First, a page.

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Pediatr Surg Int. 2006 Aug;22(8):677-80. Epub 2006 Jul 5.

Postoperative abdominal evisceration in children: possible risk factors.

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Department of Pediatric Surgery, Dicle University Medical Faculty, 21280 Diyarbakir, Turkey.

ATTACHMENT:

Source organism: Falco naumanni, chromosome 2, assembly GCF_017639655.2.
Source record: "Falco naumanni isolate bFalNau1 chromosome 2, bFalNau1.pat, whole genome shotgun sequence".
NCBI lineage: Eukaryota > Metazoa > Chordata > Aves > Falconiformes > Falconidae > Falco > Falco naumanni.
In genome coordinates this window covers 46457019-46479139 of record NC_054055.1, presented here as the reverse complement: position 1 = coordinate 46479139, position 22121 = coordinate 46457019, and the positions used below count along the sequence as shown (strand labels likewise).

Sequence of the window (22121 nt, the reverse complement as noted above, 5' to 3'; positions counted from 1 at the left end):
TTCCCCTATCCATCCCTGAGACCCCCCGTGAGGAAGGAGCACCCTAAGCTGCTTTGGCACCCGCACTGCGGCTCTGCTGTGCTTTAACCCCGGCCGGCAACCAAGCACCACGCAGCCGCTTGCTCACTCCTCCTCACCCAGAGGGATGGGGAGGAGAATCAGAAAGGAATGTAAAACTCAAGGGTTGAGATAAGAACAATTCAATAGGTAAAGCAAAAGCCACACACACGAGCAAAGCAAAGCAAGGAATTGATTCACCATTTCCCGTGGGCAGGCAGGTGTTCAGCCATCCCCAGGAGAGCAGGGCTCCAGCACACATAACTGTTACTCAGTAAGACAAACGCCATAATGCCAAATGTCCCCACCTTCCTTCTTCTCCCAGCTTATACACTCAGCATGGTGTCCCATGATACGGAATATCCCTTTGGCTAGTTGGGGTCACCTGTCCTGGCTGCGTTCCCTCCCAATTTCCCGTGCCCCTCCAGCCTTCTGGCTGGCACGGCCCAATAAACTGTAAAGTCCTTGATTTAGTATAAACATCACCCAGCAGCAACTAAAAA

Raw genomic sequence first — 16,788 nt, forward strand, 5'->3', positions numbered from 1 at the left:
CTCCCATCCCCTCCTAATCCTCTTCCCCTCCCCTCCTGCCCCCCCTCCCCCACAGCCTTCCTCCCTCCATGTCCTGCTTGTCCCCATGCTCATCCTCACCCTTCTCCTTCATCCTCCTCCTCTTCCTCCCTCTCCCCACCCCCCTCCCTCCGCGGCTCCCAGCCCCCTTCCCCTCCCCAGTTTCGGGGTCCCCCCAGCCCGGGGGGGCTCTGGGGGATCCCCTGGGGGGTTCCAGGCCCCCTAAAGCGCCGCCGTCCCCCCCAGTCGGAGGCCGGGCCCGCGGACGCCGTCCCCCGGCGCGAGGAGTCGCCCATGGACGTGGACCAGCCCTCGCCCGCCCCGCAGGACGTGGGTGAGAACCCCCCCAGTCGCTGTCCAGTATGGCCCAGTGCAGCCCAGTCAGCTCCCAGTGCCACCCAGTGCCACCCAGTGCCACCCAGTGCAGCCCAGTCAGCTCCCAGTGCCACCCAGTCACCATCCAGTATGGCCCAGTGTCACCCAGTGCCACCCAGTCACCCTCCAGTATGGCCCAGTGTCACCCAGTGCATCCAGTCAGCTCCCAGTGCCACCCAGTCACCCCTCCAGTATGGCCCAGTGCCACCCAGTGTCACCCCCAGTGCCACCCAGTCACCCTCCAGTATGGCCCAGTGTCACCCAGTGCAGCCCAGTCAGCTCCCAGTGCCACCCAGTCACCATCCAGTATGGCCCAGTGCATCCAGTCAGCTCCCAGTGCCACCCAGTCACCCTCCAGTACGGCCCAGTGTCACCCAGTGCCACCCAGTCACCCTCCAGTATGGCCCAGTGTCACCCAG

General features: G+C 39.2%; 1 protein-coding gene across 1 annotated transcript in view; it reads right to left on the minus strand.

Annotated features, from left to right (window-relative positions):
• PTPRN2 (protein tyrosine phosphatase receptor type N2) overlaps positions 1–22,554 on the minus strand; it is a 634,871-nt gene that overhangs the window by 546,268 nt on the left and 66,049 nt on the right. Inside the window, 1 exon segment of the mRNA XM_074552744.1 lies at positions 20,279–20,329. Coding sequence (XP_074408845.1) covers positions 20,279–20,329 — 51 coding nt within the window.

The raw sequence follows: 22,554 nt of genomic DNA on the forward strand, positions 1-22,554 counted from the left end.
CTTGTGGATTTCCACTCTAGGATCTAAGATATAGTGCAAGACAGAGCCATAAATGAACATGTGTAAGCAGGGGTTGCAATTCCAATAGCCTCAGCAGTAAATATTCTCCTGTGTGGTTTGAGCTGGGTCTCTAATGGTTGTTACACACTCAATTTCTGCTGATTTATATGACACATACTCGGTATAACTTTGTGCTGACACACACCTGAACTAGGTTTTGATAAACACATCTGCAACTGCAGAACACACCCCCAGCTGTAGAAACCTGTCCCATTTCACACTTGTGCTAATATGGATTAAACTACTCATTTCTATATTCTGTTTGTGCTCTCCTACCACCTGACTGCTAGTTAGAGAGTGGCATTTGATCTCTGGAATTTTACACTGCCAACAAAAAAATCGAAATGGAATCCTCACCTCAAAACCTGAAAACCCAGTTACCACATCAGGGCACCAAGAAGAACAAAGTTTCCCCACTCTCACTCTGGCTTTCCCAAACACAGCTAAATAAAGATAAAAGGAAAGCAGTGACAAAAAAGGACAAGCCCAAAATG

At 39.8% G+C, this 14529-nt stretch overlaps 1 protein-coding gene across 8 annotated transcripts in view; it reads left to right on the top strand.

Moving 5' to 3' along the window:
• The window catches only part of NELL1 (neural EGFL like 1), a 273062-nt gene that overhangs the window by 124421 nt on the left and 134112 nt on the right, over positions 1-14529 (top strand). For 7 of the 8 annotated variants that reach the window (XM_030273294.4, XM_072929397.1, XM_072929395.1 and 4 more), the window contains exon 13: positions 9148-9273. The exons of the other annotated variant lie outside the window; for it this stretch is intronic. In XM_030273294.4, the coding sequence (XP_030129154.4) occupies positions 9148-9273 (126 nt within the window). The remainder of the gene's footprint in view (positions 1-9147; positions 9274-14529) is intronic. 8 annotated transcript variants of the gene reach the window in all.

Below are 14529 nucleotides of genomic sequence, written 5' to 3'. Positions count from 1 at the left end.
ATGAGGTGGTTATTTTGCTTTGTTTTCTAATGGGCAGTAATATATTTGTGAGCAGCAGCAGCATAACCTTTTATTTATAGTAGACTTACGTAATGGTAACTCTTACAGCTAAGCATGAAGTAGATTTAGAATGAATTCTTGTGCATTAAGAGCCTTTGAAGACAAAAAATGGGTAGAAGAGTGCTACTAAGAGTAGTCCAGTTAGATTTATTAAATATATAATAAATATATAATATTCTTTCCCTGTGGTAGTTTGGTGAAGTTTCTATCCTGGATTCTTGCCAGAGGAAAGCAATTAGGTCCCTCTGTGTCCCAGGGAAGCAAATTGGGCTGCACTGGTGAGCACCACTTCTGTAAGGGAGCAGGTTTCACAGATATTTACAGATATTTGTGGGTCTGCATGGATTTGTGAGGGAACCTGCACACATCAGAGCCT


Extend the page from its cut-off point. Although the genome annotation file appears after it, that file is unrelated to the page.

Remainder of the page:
Postoperative abdominal evisceration may lead to high morbidity and mortality. The purpose of the present study was to determine possible risk factors, morbidity and mortality associated with abdominal evisceration in children. A total of 3,591 children underwent abdominal exploration in our clinic between 1983 and 2005. In this study, we retrospectively reviewed 29 patients who developed abdominal evisceration after abdominal exploration. The incidence for abdominal evisceration was found to be 0.8%. The mean age was 16 months (range 1 day-13 years), while 48.2% of the patients were younger than 1 month. The incidence of abdominal evisceration was significantly higher in patients younger than 1 month (2.5%) compared to older ones (0.4%) (P < 0.0001). The mean time interval between primary abdominal exploration and development of abdominal evisceration was 7 days (2-21 days). The risk for development of evisceration was significantly higher in patients who underwent colonic or small bowel surgery compared to those underwent laparotomy alone (P < 0.0001, P < 0.01, respectively). Absorbable suture was used in 15 patients for closure of abdominal fascia, while a silk suture material was used in 14 patients (P > 0.05). The age-weight percentile was lower than 3% in 41.3% of patients. At the follow-up period, 19 patients recovered completely whereas 10 (34.5%) died. As a result, the age (neonates), primary surgery (colo-rectal), type of incision (median), and emergency surgery were significant risk factors for development of abdominal evisceration in children.

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